The World Health Organization (WHO) said Monday that Ebola vaccination for high risk populations had started in the Democratic Republic of Congo (DRC), which would be key to controlling the current outbreak in the country.
The vaccination is first targeting health workers operating in affected areas, and community outreach has started to prepare for the ring vaccination. The WHO said more than 7,500 doses of rVSV-ZEBOV Ebola vaccine have been deployed to the DRC for vaccination in the northwestern Equator Province, where 46 suspected, probable and confirmed Ebola cases and 26 deaths have been reported as of Friday.
"Vaccination will be key to controlling this outbreak," said WHO Director-General Dr. Tedros Adhanom Ghebreyesus. "We are grateful for the support of our partners in making this possible."
A ring vaccination strategy is used to trace all the contacts and contacts of contacts of a recently confirmed case as soon as possible. Teams on the ground have stepped up the active search and follow up of all contacts. More than 600 have been identified to date.
The vaccine was shown to be highly protective against Ebola in a major trial in 2015 in Guinea. Among the 5,837 people who received the vaccine, no Ebola cases were recorded nine days or more after vaccination.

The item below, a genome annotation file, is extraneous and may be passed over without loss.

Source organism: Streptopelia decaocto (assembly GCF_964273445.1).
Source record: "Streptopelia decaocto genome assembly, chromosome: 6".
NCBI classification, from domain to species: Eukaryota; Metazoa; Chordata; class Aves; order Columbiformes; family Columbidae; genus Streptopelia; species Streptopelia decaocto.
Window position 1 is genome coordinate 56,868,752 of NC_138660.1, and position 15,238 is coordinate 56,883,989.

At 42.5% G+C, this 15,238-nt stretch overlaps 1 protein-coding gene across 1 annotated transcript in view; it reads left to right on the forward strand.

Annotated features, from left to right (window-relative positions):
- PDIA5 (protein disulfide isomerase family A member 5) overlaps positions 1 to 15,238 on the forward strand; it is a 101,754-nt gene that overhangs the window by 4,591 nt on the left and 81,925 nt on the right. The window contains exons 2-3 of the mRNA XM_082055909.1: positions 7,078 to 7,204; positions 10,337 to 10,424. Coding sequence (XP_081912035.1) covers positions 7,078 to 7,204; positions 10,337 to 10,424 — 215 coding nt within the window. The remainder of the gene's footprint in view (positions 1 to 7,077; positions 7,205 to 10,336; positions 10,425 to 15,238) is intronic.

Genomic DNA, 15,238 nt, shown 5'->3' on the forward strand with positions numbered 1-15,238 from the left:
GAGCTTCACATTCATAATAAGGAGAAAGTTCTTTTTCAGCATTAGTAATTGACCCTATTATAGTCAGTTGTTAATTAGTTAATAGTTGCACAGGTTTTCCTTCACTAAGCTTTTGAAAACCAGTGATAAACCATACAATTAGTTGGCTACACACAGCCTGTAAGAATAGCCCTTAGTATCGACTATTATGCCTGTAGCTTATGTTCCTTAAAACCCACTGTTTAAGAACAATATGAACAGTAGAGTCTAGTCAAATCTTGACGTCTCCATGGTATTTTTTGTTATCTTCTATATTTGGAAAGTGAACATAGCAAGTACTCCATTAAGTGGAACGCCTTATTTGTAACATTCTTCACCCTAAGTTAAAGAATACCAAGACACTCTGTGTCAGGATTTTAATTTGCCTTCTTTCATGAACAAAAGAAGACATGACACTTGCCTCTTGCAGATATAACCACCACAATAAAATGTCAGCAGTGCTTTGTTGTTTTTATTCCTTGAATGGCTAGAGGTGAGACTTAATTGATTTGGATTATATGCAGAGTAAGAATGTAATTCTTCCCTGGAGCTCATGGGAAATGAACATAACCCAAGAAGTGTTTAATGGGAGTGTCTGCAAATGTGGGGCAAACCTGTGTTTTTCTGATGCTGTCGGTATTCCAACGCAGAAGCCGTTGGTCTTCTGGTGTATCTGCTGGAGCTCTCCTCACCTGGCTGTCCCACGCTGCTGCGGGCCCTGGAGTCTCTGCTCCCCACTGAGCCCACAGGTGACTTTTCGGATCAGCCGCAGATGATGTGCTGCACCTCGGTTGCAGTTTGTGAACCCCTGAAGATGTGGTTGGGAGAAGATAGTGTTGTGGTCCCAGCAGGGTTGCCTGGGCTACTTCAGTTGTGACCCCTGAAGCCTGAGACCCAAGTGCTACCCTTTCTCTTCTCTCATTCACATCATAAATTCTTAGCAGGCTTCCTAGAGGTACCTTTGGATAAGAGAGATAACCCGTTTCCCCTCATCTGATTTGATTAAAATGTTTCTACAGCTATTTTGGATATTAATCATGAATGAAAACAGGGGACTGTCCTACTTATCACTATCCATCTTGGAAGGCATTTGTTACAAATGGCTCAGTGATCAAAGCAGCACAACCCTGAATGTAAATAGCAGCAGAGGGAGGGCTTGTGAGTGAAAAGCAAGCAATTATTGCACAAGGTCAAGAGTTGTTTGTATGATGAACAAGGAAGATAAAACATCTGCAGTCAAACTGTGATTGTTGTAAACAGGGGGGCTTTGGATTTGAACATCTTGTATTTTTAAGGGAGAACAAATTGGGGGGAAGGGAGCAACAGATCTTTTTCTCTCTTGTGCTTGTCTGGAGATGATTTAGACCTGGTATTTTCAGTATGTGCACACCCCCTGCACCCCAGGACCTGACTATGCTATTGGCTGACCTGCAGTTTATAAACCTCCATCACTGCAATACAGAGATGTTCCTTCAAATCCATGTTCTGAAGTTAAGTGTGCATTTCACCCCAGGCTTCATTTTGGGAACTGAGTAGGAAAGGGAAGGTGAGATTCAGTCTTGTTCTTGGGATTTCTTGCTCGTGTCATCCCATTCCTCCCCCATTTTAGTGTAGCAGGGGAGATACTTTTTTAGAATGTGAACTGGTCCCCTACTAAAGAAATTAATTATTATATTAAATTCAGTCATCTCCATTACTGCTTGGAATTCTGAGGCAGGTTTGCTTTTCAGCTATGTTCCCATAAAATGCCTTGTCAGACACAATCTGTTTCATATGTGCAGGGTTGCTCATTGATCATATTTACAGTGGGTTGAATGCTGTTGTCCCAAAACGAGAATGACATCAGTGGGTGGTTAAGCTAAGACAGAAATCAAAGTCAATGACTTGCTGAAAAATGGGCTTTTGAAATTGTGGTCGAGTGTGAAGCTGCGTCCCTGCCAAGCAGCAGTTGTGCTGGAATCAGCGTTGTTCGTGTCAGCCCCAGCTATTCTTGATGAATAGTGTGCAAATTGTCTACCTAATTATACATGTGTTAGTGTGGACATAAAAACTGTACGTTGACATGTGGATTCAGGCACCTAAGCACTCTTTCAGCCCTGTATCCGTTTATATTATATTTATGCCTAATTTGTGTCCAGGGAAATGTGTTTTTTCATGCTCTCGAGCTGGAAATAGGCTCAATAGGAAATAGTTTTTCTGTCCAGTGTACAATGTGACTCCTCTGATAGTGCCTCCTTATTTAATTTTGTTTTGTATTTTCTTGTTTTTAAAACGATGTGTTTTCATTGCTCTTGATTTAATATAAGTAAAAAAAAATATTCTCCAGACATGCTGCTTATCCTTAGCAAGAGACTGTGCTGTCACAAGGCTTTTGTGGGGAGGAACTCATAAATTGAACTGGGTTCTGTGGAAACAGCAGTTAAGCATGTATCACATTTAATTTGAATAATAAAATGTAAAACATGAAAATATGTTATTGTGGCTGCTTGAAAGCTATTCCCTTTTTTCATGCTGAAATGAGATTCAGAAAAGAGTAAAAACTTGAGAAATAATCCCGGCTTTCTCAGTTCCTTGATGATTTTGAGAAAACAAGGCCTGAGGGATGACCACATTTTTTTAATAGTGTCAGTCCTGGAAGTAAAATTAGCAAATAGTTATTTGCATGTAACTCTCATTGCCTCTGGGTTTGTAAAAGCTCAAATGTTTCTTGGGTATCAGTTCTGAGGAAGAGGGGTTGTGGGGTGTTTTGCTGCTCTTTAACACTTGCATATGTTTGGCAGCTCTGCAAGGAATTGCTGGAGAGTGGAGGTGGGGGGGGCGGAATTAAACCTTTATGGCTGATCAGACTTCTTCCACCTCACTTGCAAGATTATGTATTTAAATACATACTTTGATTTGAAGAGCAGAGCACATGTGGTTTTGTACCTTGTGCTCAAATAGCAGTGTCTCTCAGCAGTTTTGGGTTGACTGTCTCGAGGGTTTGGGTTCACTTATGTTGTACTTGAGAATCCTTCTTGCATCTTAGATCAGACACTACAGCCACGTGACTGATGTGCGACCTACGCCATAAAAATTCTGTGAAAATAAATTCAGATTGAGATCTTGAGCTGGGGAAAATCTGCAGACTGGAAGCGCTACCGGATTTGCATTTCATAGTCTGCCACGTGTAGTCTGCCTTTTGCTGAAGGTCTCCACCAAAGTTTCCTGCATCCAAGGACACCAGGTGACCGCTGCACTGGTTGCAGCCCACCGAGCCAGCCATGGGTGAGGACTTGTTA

While the vaccine is awaiting review by relevant regulatory authorities, the WHO has recommended the use of the rVSV-ZEBOV Ebola vaccine under an expanded access/compassionate use protocol during Ebola outbreaks linked to the Zaire strain such as the one ongoing in the DRC.
However, given the remote location and limited road access to the populations affected in the current outbreak in the DRC, implementing ring vaccination and maintaining the required -80 degrees Celsius cold chain presents major logistical challenges on the ground.
The WHO has sent special vaccine carriers, which can maintain the sub-zero temperatures for up to a week, and has set up freezers to store the vaccines in Mbandaka and Bikoro, the major infected areas in the DRC.
The use of the investigational rVSV-ZEBOV vaccine in the DRC marks a milestone for the control of Ebola virus outbreaks, the WHO said, but it's just one of several outbreak control measures, which also include case finding, contact tracing, isolation of suspected cases, prompt laboratory diagnosis, infection control in routine healthcare facilities, safe and dignified burials, community mobilization, and effective response coordination.